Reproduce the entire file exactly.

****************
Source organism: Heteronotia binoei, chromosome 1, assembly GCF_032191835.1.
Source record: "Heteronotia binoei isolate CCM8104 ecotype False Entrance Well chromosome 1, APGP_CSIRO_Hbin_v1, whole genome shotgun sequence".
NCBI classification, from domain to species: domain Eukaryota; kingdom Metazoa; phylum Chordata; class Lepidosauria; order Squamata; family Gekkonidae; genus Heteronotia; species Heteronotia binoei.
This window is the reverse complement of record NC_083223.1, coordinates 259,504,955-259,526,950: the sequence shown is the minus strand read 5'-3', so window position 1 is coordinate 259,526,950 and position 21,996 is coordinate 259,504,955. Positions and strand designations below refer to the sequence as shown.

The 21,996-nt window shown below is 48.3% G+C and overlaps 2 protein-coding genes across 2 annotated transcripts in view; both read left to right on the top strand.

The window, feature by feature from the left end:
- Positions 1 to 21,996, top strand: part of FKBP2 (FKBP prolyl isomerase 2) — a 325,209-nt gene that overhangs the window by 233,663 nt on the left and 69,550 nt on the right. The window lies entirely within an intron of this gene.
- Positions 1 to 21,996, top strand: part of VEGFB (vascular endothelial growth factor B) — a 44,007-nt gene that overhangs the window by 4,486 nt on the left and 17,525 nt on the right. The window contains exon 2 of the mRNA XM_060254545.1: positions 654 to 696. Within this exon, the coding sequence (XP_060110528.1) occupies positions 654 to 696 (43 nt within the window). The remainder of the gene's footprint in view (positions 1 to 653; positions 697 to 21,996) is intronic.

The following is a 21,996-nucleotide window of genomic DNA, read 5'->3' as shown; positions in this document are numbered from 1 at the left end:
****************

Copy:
Source organism: Heteronotia binoei, chromosome 1, assembly GCF_032191835.1.
Source record: "Heteronotia binoei isolate CCM8104 ecotype False Entrance Well chromosome 1, APGP_CSIRO_Hbin_v1, whole genome shotgun sequence".
NCBI classification, from domain to species: domain Eukaryota; kingdom Metazoa; phylum Chordata; class Lepidosauria; order Squamata; family Gekkonidae; genus Heteronotia; species Heteronotia binoei.
This window is the reverse complement of record NC_083223.1, coordinates 259,504,955-259,526,950: the sequence shown is the minus strand read 5'-3', so window position 1 is coordinate 259,526,950 and position 21,996 is coordinate 259,504,955. Positions and strand designations below refer to the sequence as shown.

The 21,996-nt window shown below is 48.3% G+C and overlaps 2 protein-coding genes across 2 annotated transcripts in view; both read left to right on the top strand.

The window, feature by feature from the left end:
- Positions 1 to 21,996, top strand: part of FKBP2 (FKBP prolyl isomerase 2) — a 325,209-nt gene that overhangs the window by 233,663 nt on the left and 69,550 nt on the right. The window lies entirely within an intron of this gene.
- Positions 1 to 21,996, top strand: part of VEGFB (vascular endothelial growth factor B) — a 44,007-nt gene that overhangs the window by 4,486 nt on the left and 17,525 nt on the right. The window contains exon 2 of the mRNA XM_060254545.1: positions 654 to 696. Within this exon, the coding sequence (XP_060110528.1) occupies positions 654 to 696 (43 nt within the window). The remainder of the gene's footprint in view (positions 1 to 653; positions 697 to 21,996) is intronic.

The following is a 21,996-nucleotide window of genomic DNA, read 5'->3' as shown; positions in this document are numbered from 1 at the left end: